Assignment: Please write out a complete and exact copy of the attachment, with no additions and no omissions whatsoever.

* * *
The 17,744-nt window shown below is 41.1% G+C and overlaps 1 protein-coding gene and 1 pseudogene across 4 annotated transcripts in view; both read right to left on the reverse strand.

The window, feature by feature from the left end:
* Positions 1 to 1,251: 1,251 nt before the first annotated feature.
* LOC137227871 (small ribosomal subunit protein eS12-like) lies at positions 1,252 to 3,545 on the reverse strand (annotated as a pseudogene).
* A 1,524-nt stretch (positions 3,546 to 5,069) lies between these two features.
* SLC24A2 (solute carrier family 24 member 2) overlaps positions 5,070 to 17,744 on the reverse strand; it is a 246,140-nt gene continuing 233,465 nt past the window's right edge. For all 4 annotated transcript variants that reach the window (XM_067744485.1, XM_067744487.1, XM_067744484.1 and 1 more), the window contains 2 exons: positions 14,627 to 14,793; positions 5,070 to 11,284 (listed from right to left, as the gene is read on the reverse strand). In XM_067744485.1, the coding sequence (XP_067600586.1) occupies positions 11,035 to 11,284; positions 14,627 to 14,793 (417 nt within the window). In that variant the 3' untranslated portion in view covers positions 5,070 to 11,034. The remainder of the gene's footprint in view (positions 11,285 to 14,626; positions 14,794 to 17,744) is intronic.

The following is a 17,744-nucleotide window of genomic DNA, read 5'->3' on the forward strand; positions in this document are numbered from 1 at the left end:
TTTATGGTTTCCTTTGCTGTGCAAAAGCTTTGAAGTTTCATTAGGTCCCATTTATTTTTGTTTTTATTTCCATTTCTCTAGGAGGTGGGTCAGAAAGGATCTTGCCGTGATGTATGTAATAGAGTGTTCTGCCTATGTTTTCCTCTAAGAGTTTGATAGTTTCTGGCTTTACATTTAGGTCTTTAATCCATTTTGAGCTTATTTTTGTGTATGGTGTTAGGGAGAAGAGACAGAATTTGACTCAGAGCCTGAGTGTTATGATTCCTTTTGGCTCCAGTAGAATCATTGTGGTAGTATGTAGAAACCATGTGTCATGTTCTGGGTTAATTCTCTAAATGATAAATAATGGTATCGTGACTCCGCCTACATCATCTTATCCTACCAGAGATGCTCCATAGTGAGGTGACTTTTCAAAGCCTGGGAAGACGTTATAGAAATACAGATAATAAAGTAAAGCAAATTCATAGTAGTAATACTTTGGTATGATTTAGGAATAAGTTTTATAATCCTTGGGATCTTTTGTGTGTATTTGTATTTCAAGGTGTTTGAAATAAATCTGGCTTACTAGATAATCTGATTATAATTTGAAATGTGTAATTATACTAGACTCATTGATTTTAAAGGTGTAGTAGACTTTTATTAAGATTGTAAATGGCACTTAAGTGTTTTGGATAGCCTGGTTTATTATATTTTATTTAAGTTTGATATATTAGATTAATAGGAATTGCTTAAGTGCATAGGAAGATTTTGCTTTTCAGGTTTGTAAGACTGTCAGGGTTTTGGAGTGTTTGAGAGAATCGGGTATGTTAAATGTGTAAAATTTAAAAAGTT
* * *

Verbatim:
The 17,744-nt window shown below is 41.1% G+C and overlaps 1 protein-coding gene and 1 pseudogene across 4 annotated transcripts in view; both read right to left on the reverse strand.

The window, feature by feature from the left end:
* Positions 1 to 1,251: 1,251 nt before the first annotated feature.
* LOC137227871 (small ribosomal subunit protein eS12-like) lies at positions 1,252 to 3,545 on the reverse strand (annotated as a pseudogene).
* A 1,524-nt stretch (positions 3,546 to 5,069) lies between these two features.
* SLC24A2 (solute carrier family 24 member 2) overlaps positions 5,070 to 17,744 on the reverse strand; it is a 246,140-nt gene continuing 233,465 nt past the window's right edge. For all 4 annotated transcript variants that reach the window (XM_067744485.1, XM_067744487.1, XM_067744484.1 and 1 more), the window contains 2 exons: positions 14,627 to 14,793; positions 5,070 to 11,284 (listed from right to left, as the gene is read on the reverse strand). In XM_067744485.1, the coding sequence (XP_067600586.1) occupies positions 11,035 to 11,284; positions 14,627 to 14,793 (417 nt within the window). In that variant the 3' untranslated portion in view covers positions 5,070 to 11,034. The remainder of the gene's footprint in view (positions 11,285 to 14,626; positions 14,794 to 17,744) is intronic.

The following is a 17,744-nucleotide window of genomic DNA, read 5'->3' on the forward strand; positions in this document are numbered from 1 at the left end:
TTTATGGTTTCCTTTGCTGTGCAAAAGCTTTGAAGTTTCATTAGGTCCCATTTATTTTTGTTTTTATTTCCATTTCTCTAGGAGGTGGGTCAGAAAGGATCTTGCCGTGATGTATGTAATAGAGTGTTCTGCCTATGTTTTCCTCTAAGAGTTTGATAGTTTCTGGCTTTACATTTAGGTCTTTAATCCATTTTGAGCTTATTTTTGTGTATGGTGTTAGGGAGAAGAGACAGAATTTGACTCAGAGCCTGAGTGTTATGATTCCTTTTGGCTCCAGTAGAATCATTGTGGTAGTATGTAGAAACCATGTGTCATGTTCTGGGTTAATTCTCTAAATGATAAATAATGGTATCGTGACTCCGCCTACATCATCTTATCCTACCAGAGATGCTCCATAGTGAGGTGACTTTTCAAAGCCTGGGAAGACGTTATAGAAATACAGATAATAAAGTAAAGCAAATTCATAGTAGTAATACTTTGGTATGATTTAGGAATAAGTTTTATAATCCTTGGGATCTTTTGTGTGTATTTGTATTTCAAGGTGTTTGAAATAAATCTGGCTTACTAGATAATCTGATTATAATTTGAAATGTGTAATTATACTAGACTCATTGATTTTAAAGGTGTAGTAGACTTTTATTAAGATTGTAAATGGCACTTAAGTGTTTTGGATAGCCTGGTTTATTATATTTTATTTAAGTTTGATATATTAGATTAATAGGAATTGCTTAAGTGCATAGGAAGATTTTGCTTTTCAGGTTTGTAAGACTGTCAGGGTTTTGGAGTGTTTGAGAGAATCGGGTATGTTAAATGTGTAAAATTTAAAAAGTT